Free will

March 25, 2009

It’s common to hear theists use free will as a debating point against antitheists. This is odd. Properly understood, the scientific method functions to filter out the influence of all-too-human perceptions, biases & intuitions, so that the data speaks as clearly as possible how the world actually is, not how people think it is. That is why so much science is counter-intuitive.

Yet what could be more purely intuitive than the notion of free will? We feel it, we experience it, but we cannot account for it. This is so for the theist as well as the scientist. How is free will compatible with an omniscient creator? How is free will compatible with a scientific account of the universe? The whole of humanity fails to account for it. We don’t understand it. It’s a puzzle at the very least, possibly a mystery (a puzzle that perdures).

Properly understood, science makes no actual claim to a “scientific account of the universe”. Science is an ongoing project that rejects certainty. Science is young – still toddling along with uncertain steps. Hypotheses and even theories are provisional accounts that will be improved upon or even replaced.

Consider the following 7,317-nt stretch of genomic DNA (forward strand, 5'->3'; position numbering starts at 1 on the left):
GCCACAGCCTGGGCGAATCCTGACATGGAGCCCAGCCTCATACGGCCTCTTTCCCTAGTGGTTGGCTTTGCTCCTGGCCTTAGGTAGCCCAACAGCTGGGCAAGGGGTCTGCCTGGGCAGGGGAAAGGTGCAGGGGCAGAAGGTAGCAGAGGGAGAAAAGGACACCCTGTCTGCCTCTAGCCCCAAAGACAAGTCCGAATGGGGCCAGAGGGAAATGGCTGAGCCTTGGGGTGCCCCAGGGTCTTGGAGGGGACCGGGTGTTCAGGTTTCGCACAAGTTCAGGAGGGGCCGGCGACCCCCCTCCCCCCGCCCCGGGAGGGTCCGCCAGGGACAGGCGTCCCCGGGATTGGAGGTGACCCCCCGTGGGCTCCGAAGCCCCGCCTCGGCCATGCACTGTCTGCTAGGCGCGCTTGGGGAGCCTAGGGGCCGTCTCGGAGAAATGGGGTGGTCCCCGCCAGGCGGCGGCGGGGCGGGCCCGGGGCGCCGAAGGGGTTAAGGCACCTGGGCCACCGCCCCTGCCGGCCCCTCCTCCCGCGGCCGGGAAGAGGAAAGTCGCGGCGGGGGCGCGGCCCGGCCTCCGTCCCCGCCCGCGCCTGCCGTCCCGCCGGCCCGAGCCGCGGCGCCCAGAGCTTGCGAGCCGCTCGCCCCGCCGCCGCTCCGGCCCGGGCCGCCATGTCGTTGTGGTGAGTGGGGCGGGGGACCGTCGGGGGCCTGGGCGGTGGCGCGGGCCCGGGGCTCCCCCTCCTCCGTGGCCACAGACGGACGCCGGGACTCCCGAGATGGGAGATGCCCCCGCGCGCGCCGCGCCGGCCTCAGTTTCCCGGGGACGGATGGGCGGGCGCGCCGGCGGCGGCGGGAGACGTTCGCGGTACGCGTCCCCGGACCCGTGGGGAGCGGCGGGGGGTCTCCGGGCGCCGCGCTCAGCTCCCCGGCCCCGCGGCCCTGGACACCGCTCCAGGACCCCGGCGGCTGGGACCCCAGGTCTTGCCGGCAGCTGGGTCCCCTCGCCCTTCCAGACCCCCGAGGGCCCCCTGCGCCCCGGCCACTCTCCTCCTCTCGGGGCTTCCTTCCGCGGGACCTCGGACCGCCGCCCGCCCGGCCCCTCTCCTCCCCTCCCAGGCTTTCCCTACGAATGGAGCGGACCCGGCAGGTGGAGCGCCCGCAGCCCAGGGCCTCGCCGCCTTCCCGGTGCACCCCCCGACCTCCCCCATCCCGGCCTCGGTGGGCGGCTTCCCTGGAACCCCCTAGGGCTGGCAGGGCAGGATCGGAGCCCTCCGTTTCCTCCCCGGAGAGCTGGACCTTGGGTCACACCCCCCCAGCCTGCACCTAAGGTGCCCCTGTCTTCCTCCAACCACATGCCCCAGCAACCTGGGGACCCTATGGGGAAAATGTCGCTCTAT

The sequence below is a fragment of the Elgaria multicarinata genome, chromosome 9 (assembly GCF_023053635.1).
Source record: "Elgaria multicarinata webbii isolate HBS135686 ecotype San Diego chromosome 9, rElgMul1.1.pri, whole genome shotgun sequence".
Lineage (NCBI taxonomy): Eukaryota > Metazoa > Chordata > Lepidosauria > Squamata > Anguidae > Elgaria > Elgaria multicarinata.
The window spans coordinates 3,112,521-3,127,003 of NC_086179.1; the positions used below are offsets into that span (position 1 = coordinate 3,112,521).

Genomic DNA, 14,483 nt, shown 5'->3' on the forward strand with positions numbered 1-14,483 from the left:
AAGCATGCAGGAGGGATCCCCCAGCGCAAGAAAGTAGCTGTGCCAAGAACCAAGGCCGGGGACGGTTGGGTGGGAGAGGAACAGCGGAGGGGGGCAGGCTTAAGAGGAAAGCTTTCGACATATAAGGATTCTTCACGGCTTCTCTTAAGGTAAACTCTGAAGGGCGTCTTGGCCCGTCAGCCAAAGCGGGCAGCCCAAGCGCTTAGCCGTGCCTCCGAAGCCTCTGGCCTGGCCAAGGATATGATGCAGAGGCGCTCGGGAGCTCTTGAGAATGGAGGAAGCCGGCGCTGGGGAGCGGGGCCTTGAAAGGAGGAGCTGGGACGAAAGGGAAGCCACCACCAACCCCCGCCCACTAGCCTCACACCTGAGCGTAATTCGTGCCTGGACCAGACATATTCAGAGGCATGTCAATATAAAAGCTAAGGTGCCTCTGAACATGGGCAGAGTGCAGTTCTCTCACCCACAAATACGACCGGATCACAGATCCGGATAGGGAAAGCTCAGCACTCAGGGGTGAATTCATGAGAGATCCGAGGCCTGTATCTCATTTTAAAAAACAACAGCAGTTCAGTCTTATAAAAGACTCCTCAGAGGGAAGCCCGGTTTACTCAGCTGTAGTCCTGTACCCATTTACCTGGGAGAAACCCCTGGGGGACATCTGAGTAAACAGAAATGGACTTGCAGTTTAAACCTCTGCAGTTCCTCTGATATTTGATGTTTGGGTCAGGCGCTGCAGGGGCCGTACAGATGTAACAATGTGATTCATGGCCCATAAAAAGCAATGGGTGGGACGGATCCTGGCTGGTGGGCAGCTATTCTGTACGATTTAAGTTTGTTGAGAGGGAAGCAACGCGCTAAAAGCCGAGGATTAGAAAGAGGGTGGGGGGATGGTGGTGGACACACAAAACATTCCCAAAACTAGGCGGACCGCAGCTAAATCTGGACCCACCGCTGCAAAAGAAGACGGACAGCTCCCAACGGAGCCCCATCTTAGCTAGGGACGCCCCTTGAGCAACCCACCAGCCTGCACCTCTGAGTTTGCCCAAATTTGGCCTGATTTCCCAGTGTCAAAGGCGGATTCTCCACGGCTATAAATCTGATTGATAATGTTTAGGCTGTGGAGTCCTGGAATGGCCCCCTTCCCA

Scientists who unthinkingly present science as a world view should desist from combating the false certainty of theism with false certainties of their own for they bring disrepute to the field and a scientifically illiterate public is all too keen to believe the worst of the world of science.

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